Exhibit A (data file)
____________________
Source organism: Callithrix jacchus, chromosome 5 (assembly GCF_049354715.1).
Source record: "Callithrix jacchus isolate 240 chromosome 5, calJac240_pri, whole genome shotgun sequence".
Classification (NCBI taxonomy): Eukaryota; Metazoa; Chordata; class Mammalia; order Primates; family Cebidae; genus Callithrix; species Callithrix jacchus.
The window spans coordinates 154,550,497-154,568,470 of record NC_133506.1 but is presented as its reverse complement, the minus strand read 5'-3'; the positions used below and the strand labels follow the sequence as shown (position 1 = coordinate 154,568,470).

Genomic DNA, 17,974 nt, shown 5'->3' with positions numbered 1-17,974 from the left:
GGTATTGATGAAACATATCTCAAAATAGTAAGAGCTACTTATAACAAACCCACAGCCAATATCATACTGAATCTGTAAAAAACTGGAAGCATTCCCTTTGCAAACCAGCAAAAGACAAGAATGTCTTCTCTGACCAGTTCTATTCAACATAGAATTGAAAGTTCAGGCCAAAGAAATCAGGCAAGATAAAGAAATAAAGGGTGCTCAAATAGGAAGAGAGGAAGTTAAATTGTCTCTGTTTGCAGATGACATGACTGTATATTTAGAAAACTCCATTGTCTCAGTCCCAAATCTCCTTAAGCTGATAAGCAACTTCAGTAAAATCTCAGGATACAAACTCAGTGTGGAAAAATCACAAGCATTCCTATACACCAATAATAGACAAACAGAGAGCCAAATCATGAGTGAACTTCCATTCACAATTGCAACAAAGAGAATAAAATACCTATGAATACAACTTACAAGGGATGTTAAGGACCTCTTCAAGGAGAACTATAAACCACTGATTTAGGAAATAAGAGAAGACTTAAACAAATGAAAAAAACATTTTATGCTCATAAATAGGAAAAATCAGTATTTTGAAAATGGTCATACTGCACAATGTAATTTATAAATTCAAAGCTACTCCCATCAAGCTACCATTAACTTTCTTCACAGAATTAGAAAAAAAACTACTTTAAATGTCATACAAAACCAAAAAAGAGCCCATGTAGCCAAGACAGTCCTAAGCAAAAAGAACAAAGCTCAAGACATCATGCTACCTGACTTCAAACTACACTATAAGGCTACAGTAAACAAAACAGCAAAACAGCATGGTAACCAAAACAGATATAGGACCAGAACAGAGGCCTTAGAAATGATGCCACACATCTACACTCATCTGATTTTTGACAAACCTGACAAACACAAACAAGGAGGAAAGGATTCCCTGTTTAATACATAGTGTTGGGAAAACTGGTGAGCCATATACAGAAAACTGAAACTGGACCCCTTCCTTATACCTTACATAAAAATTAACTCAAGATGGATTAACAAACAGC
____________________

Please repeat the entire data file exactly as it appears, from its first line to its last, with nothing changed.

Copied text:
Source organism: Callithrix jacchus, chromosome 5 (assembly GCF_049354715.1).
Source record: "Callithrix jacchus isolate 240 chromosome 5, calJac240_pri, whole genome shotgun sequence".
Classification (NCBI taxonomy): Eukaryota; Metazoa; Chordata; class Mammalia; order Primates; family Cebidae; genus Callithrix; species Callithrix jacchus.
The window spans coordinates 154,550,497-154,568,470 of record NC_133506.1 but is presented as its reverse complement, the minus strand read 5'-3'; the positions used below and the strand labels follow the sequence as shown (position 1 = coordinate 154,568,470).

Genomic DNA, 17,974 nt, shown 5'->3' with positions numbered 1-17,974 from the left:
GGTATTGATGAAACATATCTCAAAATAGTAAGAGCTACTTATAACAAACCCACAGCCAATATCATACTGAATCTGTAAAAAACTGGAAGCATTCCCTTTGCAAACCAGCAAAAGACAAGAATGTCTTCTCTGACCAGTTCTATTCAACATAGAATTGAAAGTTCAGGCCAAAGAAATCAGGCAAGATAAAGAAATAAAGGGTGCTCAAATAGGAAGAGAGGAAGTTAAATTGTCTCTGTTTGCAGATGACATGACTGTATATTTAGAAAACTCCATTGTCTCAGTCCCAAATCTCCTTAAGCTGATAAGCAACTTCAGTAAAATCTCAGGATACAAACTCAGTGTGGAAAAATCACAAGCATTCCTATACACCAATAATAGACAAACAGAGAGCCAAATCATGAGTGAACTTCCATTCACAATTGCAACAAAGAGAATAAAATACCTATGAATACAACTTACAAGGGATGTTAAGGACCTCTTCAAGGAGAACTATAAACCACTGATTTAGGAAATAAGAGAAGACTTAAACAAATGAAAAAAACATTTTATGCTCATAAATAGGAAAAATCAGTATTTTGAAAATGGTCATACTGCACAATGTAATTTATAAATTCAAAGCTACTCCCATCAAGCTACCATTAACTTTCTTCACAGAATTAGAAAAAAAACTACTTTAAATGTCATACAAAACCAAAAAAGAGCCCATGTAGCCAAGACAGTCCTAAGCAAAAAGAACAAAGCTCAAGACATCATGCTACCTGACTTCAAACTACACTATAAGGCTACAGTAAACAAAACAGCAAAACAGCATGGTAACCAAAACAGATATAGGACCAGAACAGAGGCCTTAGAAATGATGCCACACATCTACACTCATCTGATTTTTGACAAACCTGACAAACACAAACAAGGAGGAAAGGATTCCCTGTTTAATACATAGTGTTGGGAAAACTGGTGAGCCATATACAGAAAACTGAAACTGGACCCCTTCCTTATACCTTACATAAAAATTAACTCAAGATGGATTAACAAACAGC